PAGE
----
In the Malcolm Gladwell MasterClass he likes to ask, "how do I want to end this writing?" I don’t know, I haven’t thought about it enough yet. He also says to write like an eighth grader but with deeper research and insights.
At the same time, I've been planning for a new podcast once I graduate in May. I want to start producing hour-long episodes focused on one topic and interview multiple people's stories or perspectives related to that topic. I could call it "Berkeley Hour," which would be a monthly podcast interviewing Cal students and alumni who are experts in their field. Another idea is to open the podcast to a broader audience beyond Berkeley guests and call it "The Hour." However, the trade off is that having a broader podcast would require more self promotion versus leveraging the Berkeley connection.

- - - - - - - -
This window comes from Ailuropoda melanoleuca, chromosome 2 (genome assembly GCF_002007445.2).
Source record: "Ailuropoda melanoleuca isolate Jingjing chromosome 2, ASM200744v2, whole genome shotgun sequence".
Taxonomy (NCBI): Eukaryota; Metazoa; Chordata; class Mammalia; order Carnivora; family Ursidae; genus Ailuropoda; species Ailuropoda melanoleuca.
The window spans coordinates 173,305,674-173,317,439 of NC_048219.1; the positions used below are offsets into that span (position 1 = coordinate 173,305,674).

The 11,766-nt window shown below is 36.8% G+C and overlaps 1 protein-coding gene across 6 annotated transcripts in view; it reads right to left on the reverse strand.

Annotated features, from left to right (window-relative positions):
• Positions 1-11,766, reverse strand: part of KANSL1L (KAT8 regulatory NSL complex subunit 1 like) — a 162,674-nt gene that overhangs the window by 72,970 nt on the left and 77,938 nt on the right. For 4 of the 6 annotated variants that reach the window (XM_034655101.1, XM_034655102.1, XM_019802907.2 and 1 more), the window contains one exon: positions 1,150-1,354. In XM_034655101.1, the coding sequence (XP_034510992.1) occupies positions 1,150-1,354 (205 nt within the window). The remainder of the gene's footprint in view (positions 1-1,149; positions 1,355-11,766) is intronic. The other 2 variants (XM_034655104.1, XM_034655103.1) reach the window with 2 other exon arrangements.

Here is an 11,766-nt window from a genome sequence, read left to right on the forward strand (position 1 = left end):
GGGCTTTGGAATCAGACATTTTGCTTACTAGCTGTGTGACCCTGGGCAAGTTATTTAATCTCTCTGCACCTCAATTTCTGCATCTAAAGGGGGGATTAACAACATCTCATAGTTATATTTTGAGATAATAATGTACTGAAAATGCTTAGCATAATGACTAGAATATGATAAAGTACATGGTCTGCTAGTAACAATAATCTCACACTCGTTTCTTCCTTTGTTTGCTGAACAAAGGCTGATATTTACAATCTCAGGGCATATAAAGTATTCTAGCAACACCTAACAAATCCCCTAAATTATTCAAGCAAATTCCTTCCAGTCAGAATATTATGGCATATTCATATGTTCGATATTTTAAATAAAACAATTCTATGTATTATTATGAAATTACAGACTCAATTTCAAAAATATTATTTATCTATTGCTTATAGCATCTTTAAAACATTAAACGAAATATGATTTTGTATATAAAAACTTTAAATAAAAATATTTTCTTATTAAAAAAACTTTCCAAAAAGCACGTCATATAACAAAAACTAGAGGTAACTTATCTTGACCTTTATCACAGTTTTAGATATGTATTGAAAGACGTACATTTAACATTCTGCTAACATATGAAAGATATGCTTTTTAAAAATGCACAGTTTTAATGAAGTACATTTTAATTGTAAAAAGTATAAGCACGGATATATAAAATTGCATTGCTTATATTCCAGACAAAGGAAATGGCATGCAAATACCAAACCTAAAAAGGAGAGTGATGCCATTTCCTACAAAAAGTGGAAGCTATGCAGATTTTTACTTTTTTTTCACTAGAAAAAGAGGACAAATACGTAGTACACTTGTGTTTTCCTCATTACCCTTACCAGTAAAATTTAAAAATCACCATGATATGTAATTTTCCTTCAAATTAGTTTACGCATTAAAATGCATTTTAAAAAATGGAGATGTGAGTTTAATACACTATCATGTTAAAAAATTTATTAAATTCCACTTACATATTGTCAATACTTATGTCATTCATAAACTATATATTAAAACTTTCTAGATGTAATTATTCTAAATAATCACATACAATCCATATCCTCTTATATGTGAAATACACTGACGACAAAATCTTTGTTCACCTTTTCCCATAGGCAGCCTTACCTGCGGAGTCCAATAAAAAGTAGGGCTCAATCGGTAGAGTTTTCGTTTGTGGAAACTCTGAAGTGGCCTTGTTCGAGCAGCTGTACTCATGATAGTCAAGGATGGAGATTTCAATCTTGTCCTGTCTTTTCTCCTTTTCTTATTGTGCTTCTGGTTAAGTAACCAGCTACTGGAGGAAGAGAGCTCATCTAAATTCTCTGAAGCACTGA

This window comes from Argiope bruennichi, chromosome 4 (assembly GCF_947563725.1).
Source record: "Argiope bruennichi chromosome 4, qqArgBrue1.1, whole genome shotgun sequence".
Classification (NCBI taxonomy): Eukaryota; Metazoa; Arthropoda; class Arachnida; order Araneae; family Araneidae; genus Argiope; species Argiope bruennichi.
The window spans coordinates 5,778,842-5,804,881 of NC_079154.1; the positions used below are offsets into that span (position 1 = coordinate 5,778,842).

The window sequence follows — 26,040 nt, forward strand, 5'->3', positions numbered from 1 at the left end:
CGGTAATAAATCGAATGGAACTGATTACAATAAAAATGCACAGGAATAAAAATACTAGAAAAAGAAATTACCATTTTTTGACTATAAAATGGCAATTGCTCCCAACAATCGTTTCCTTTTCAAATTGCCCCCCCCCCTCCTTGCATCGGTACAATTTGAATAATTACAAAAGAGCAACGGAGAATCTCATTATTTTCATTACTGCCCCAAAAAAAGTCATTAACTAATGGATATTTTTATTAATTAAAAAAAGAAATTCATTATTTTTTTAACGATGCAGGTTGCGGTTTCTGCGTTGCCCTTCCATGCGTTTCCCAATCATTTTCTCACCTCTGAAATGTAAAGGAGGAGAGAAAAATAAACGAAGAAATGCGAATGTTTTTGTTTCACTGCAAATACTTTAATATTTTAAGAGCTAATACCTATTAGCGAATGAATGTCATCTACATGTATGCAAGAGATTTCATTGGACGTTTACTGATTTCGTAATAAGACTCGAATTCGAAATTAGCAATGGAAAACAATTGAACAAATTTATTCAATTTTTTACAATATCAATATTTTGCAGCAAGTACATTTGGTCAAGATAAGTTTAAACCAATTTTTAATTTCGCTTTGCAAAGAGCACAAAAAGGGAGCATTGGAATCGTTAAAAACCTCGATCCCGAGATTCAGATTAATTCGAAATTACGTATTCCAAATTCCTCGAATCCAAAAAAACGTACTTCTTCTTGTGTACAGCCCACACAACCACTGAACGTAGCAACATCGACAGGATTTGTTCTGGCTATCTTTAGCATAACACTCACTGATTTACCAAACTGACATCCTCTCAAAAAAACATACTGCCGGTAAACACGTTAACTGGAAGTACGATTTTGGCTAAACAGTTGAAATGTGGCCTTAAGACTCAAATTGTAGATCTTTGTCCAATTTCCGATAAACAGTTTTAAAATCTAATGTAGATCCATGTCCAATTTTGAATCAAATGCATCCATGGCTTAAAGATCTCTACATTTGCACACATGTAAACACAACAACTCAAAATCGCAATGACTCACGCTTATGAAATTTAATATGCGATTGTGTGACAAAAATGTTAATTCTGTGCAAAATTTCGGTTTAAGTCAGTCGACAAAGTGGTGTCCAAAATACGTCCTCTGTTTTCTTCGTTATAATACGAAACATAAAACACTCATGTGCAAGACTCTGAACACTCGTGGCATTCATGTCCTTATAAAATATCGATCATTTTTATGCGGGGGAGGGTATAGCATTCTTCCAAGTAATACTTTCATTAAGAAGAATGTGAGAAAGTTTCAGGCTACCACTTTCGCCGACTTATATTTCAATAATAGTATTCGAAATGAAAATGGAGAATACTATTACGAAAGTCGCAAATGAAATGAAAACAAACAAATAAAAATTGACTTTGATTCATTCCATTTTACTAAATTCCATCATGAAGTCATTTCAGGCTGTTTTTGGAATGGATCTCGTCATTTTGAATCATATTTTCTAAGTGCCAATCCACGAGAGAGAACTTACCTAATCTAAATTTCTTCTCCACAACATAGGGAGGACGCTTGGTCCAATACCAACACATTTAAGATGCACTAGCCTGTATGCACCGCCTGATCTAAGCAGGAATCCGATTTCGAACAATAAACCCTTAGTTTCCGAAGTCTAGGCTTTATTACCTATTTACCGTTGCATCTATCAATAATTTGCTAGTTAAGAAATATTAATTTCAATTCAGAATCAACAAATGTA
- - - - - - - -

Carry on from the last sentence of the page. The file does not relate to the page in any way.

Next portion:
Topics could be:
• The future of work
• The new paradigm against retirement
• The importance of design thinking
• Why everyone should learn a computer language
• Lack of e-commerce in emerging markets
Changing subjects to The Art of Distraction... I’m a master of distraction. One MasterClass instructor said that distraction is the main deterrence from writing. I don’t want to agree because I feel like distractions can foster creativity but I also can’t help but agree because I haven't published much. Distraction is probably the biggest reason why my writing, not just words but also music, is a collection of fragmented thoughts and compositions.